Sustainable Development: An Introduction

Sustainable Development: an introduction,  Maastricht University (since 2010)

  • Program:  Bachelor of Science or Bachelor of Arts
  • Lecturer:  Maud Huynen
  • Class size: approx. 80 students
  • Duration:  seven-week course, involving two two-hours tutorial meetings in groups of 10-12 students and one two-hour lecture (=36 contact hours); 5 ECTS
  • Learning outcomes: To gain a basic understanding of the (various perspectives on the) concept of sustainable development and some of the main related contemporary ideas, concepts and theories; To gain insights into (the limits to) our immense global human impact on the earth’s systems and the underlying drivers of these unsustainable trends;
    To evaluate the usefulness of some contemporary ideas about how to achieve a more sustainable society; To be able to translate and apply general theories and concepts of sustainable development to relevant case
  • Focus:  TBD
  • Student evaluation: a mid-term exam, a group poster-presentation and a final written exam.
  • Innovative approach: The course follows a problem-based learning (PBL) approach, whereby students discuss their readings in small groups, supervised and assisted by a tutor. Additionally, 2-3 relevant YouTube videos are included for each topic, which are mandatory additions to the readings.
    In the academic year of 2013/14, students of two tutorial groups decided to formulate personal sustainable consumption commitments (addressing, for example, meat, water or energy consumption, mobility or waste reduction). On a weekly basis, the groups discussed the difficulties they faced in trying to stick to their commitments, thereby reflecting on norms and institutions, infrastructures and personal likes and taste. This intervention was highly appreciated and well evaluated by the groups, also because it was their own initiative that could be accommodated within the relatively more flexible, student-focused framework of the PBL system.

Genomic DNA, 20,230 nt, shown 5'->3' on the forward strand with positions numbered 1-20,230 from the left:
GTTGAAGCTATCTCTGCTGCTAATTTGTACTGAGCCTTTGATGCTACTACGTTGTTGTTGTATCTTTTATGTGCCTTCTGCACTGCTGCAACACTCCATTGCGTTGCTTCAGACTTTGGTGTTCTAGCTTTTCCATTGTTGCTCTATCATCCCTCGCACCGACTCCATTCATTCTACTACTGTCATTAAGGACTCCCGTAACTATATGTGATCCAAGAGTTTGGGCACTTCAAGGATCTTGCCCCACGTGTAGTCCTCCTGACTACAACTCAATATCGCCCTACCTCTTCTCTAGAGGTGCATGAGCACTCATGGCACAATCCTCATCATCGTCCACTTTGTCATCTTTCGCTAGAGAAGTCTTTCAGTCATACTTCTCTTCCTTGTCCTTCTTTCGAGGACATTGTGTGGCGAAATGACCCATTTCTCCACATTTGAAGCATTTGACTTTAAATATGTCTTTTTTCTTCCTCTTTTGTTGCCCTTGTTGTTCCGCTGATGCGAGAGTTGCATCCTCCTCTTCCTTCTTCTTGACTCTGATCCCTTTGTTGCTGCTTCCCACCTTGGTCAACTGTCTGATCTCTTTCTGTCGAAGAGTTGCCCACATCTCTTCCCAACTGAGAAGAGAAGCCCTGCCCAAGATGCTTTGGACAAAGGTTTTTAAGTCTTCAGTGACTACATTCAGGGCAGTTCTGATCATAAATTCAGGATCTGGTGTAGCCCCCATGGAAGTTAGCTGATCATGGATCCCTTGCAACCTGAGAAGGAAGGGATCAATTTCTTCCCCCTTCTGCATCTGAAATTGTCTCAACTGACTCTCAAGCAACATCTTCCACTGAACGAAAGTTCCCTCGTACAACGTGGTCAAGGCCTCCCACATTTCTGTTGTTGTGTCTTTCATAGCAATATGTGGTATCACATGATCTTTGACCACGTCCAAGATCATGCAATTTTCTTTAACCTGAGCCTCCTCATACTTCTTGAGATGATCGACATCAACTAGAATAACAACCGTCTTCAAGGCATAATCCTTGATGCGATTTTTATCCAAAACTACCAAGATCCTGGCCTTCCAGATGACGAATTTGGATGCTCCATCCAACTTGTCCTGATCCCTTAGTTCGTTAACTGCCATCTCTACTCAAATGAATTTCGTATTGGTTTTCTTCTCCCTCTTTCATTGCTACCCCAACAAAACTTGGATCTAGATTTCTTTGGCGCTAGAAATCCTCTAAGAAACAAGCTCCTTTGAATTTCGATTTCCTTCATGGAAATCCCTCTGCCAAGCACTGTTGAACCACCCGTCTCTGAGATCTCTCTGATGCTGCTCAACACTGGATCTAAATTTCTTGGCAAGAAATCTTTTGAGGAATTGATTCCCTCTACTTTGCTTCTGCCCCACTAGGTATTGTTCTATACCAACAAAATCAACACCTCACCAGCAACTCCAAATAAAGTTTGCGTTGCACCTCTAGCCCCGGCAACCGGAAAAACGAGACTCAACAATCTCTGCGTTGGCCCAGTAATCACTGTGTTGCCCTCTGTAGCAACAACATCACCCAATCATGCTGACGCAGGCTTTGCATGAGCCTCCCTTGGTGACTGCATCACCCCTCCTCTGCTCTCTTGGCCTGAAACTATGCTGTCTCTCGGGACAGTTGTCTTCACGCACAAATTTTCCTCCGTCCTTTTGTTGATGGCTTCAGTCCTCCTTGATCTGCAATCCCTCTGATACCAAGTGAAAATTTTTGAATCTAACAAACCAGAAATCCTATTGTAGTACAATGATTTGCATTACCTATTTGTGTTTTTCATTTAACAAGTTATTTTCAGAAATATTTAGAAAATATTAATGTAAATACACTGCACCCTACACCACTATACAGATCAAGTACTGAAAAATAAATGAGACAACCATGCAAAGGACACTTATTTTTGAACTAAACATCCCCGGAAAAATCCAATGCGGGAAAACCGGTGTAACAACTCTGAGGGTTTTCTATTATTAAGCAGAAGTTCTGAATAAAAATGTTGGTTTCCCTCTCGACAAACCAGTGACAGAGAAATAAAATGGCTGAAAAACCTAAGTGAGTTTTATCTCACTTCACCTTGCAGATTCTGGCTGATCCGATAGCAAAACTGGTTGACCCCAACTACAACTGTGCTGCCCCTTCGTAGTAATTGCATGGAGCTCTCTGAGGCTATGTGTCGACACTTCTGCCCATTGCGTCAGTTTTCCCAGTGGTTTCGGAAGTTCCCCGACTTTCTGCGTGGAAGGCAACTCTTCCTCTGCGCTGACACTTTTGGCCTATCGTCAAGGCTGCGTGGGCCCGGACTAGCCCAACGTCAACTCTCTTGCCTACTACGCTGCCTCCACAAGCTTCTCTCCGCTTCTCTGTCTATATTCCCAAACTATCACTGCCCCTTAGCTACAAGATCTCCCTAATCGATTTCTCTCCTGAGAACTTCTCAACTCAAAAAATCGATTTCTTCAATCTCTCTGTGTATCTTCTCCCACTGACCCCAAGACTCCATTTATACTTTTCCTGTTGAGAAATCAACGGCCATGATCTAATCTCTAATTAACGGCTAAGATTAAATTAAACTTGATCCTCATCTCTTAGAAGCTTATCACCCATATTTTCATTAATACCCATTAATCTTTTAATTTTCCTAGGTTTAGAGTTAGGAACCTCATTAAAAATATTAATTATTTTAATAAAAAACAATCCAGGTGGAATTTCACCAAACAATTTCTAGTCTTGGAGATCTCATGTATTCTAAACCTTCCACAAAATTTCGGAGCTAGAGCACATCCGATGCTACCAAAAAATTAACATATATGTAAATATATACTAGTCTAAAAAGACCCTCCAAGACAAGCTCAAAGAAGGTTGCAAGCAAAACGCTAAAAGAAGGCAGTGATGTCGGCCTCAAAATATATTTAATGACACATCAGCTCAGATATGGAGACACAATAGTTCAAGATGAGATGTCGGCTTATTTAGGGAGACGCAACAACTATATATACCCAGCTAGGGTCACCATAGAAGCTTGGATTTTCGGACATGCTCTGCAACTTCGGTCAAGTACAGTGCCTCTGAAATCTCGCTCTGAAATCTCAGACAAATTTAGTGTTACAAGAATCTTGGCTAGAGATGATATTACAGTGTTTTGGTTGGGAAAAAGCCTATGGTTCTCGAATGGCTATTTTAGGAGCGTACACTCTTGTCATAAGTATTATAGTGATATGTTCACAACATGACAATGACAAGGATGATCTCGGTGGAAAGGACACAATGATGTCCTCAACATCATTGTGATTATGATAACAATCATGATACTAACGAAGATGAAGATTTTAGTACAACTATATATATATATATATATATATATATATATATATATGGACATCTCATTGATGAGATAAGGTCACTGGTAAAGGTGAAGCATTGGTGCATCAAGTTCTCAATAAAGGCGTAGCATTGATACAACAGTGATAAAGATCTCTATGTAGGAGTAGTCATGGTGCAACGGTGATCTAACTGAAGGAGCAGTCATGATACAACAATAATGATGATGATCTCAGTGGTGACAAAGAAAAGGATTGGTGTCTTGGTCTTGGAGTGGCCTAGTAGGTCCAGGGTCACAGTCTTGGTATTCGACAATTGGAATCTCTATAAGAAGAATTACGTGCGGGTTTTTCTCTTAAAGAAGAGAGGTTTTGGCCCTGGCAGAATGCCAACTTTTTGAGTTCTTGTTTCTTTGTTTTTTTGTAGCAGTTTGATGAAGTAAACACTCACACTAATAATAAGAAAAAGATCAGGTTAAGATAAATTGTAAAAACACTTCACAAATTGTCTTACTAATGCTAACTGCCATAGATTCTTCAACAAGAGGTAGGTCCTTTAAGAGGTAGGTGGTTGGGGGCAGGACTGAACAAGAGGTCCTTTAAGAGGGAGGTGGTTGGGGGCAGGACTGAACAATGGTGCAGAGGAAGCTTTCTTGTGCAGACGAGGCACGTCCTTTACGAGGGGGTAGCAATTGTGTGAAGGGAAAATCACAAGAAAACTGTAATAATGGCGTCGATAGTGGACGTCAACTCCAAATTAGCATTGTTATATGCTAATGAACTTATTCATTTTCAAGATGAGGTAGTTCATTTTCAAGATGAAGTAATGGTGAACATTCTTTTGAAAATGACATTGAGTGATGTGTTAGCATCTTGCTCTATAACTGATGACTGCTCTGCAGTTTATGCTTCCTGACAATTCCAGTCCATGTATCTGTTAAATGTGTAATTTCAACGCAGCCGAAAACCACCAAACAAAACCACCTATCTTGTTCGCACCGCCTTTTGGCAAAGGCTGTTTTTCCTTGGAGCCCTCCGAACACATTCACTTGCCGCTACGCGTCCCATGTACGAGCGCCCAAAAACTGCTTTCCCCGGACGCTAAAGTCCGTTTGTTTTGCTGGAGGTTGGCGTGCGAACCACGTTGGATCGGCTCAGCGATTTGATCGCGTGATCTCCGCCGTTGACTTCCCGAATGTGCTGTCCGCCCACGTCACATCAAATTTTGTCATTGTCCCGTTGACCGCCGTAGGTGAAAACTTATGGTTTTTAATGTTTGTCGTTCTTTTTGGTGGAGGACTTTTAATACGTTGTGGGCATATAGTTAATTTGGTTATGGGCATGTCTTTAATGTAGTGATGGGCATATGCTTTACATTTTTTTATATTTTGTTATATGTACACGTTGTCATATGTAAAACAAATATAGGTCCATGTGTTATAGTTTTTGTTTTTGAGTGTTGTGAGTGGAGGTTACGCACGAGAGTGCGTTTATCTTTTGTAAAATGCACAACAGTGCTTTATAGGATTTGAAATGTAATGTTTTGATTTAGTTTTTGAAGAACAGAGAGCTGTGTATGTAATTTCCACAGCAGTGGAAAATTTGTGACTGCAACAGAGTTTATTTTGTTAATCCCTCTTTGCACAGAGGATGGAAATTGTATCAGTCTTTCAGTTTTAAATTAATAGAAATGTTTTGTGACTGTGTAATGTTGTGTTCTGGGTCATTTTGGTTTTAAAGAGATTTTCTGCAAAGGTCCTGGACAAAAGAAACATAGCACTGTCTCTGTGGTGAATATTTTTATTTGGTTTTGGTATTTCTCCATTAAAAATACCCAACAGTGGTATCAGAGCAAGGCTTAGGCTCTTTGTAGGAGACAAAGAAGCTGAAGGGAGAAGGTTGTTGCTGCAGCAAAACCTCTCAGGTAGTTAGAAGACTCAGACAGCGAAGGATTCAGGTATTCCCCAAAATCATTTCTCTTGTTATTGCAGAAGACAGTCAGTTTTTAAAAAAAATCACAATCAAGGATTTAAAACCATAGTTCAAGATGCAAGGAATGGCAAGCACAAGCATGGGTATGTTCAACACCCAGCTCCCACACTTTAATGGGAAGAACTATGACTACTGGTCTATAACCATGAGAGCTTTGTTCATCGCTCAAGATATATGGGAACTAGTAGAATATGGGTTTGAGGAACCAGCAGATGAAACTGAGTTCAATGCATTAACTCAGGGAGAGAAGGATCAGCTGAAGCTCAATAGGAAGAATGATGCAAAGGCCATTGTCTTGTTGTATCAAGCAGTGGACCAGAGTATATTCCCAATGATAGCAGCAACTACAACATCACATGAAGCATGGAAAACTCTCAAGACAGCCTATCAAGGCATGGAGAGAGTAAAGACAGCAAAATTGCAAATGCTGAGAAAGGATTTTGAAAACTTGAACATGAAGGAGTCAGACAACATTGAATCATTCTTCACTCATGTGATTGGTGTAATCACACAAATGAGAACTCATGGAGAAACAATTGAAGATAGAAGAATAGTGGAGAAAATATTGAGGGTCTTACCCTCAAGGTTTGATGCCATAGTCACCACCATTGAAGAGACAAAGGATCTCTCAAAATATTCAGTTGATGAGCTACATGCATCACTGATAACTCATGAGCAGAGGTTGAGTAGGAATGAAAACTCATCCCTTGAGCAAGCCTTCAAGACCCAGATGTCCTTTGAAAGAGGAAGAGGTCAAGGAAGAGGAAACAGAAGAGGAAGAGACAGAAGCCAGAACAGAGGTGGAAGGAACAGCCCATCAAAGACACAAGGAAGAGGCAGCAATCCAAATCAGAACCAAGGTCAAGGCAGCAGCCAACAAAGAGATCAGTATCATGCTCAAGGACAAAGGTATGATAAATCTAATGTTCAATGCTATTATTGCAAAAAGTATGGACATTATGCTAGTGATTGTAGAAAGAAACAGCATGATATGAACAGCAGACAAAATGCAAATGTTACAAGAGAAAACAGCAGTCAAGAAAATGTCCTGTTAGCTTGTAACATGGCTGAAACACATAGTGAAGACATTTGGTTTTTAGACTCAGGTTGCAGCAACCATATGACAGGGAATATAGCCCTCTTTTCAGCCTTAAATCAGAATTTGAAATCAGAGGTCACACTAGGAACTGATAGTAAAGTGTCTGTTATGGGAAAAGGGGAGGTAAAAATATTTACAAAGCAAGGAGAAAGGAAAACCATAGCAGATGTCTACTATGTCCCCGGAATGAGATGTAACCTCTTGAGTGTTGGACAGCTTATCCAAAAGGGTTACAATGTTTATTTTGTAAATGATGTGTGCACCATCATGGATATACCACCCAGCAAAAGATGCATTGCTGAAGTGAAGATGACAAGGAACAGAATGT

• Course evaluation: high ratings; students appreciate the interdisciplinary approach, the audio-visual materials (YouTube videos) and the poster presentations. Some indicate that the course made a change in their personal life as well. Example quote from the student evaluation form: “I appreciate that I can see back in the real world what I have learnt and I am glad this course has made me more aware of some of my unsustainable habits.”
  • Gaps: Some students indicate that they would like to have more information on how to become more sustainable themselves. Example quote from the student evaluation form: “Increase in information about what we can do in order to reduce our environmental impact.” Hence we are planning to add more information on sustainable consumption/living to this course.